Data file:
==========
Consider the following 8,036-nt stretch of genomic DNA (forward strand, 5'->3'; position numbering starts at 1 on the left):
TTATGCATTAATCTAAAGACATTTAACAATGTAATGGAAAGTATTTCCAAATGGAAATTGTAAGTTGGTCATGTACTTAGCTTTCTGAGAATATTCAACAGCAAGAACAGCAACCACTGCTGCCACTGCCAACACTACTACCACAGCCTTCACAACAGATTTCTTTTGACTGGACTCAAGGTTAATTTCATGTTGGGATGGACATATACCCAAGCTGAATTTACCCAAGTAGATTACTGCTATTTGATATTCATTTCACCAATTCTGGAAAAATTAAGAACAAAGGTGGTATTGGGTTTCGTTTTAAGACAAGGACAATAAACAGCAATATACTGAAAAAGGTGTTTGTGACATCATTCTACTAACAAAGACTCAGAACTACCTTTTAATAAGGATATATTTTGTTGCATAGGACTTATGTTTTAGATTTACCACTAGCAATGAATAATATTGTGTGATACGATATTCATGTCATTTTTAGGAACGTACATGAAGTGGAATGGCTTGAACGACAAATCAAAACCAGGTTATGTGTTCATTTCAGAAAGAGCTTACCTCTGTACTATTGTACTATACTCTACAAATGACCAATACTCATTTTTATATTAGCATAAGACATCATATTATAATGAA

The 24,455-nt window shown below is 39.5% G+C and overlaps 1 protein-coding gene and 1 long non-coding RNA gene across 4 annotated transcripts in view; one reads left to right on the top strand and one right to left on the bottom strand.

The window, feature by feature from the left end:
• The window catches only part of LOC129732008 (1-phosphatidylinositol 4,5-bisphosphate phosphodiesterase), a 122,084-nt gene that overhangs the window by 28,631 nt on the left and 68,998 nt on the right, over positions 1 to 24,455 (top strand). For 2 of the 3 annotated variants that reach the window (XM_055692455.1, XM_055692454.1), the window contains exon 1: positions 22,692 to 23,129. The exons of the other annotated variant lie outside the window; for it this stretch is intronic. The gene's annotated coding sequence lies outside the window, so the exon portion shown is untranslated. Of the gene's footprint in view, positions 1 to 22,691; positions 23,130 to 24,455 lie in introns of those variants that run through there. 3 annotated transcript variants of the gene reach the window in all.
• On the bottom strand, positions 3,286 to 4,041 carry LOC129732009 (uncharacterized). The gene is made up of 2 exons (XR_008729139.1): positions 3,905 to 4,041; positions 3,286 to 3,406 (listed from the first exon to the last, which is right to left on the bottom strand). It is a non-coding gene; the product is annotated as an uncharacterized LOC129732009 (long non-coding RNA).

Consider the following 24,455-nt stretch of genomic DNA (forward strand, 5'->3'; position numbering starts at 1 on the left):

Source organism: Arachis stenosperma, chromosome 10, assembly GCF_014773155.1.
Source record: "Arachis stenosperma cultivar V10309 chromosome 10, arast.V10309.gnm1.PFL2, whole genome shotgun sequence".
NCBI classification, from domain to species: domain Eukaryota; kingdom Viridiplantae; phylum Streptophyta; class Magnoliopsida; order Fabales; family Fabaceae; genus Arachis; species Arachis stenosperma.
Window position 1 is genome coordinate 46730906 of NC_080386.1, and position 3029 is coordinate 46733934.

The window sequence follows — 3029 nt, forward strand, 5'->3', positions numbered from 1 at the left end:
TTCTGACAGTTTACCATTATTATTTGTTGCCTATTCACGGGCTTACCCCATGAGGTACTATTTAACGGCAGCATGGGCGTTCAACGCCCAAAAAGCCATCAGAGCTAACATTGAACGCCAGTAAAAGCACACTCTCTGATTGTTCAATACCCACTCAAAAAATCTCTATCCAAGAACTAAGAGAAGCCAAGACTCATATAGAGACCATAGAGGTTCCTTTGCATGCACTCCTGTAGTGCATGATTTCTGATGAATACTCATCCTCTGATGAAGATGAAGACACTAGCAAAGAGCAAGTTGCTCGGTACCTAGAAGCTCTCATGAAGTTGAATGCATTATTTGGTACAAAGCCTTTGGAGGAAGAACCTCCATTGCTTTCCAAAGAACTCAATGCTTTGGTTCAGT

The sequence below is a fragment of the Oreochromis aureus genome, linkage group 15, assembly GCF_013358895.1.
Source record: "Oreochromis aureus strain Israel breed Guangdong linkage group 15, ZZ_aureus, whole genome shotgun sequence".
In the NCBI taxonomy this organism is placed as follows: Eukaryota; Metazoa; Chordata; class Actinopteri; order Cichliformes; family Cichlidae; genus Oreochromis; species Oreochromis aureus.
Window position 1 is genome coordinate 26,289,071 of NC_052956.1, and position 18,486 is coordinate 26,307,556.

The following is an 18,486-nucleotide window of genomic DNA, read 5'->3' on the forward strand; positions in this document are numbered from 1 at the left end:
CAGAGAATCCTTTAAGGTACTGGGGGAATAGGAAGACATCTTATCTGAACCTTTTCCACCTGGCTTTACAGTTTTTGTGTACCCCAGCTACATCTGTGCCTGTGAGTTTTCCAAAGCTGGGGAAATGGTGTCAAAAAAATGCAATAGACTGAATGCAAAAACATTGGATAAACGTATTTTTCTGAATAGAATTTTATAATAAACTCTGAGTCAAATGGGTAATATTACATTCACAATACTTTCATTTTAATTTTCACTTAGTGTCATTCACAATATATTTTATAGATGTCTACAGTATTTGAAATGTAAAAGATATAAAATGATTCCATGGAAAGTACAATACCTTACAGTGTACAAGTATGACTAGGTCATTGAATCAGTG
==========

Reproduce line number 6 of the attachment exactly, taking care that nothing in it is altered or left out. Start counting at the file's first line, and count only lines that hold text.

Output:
• On the bottom strand, positions 3,286 to 4,041 carry LOC129732009 (uncharacterized). The gene is made up of 2 exons (XR_008729139.1): positions 3,905 to 4,041; positions 3,286 to 3,406 (listed from the first exon to the last, which is right to left on the bottom strand). It is a non-coding gene; the product is annotated as an uncharacterized LOC129732009 (long non-coding RNA).